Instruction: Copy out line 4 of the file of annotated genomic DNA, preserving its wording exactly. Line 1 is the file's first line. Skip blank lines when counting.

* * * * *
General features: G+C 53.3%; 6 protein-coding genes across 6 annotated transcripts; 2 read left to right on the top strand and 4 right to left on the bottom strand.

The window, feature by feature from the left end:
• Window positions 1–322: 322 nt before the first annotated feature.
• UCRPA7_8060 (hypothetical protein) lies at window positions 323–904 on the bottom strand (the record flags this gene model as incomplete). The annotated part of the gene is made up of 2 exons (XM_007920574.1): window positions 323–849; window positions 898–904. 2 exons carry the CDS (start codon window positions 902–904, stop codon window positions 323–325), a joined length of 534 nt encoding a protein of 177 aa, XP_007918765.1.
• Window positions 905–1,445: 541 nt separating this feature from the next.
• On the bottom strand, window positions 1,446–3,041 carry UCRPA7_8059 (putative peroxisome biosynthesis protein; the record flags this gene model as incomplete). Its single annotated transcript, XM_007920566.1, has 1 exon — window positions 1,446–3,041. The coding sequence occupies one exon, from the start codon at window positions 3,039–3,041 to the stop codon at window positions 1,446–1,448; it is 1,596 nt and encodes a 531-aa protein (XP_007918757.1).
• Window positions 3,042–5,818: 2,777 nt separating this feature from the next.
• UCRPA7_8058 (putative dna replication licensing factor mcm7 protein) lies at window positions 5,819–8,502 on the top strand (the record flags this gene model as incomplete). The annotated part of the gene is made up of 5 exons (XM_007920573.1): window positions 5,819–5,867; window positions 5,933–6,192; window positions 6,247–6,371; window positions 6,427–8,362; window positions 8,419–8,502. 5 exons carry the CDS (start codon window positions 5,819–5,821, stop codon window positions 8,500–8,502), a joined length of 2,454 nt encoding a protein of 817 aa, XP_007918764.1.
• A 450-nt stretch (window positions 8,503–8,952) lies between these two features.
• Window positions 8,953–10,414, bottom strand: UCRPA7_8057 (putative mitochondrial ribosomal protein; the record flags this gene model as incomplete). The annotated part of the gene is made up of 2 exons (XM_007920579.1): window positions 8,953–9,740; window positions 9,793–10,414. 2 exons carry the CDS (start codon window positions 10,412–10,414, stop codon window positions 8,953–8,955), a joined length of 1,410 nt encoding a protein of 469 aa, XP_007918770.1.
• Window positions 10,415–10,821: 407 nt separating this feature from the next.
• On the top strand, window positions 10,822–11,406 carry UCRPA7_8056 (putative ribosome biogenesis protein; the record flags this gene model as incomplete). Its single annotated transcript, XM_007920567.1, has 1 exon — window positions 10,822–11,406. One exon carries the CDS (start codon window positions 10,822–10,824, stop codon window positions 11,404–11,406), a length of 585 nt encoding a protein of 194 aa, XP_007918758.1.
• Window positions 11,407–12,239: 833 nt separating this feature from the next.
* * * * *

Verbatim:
• UCRPA7_8060 (hypothetical protein) lies at window positions 323–904 on the bottom strand (the record flags this gene model as incomplete). The annotated part of the gene is made up of 2 exons (XM_007920574.1): window positions 323–849; window positions 898–904. 2 exons carry the CDS (start codon window positions 902–904, stop codon window positions 323–325), a joined length of 534 nt encoding a protein of 177 aa, XP_007918765.1.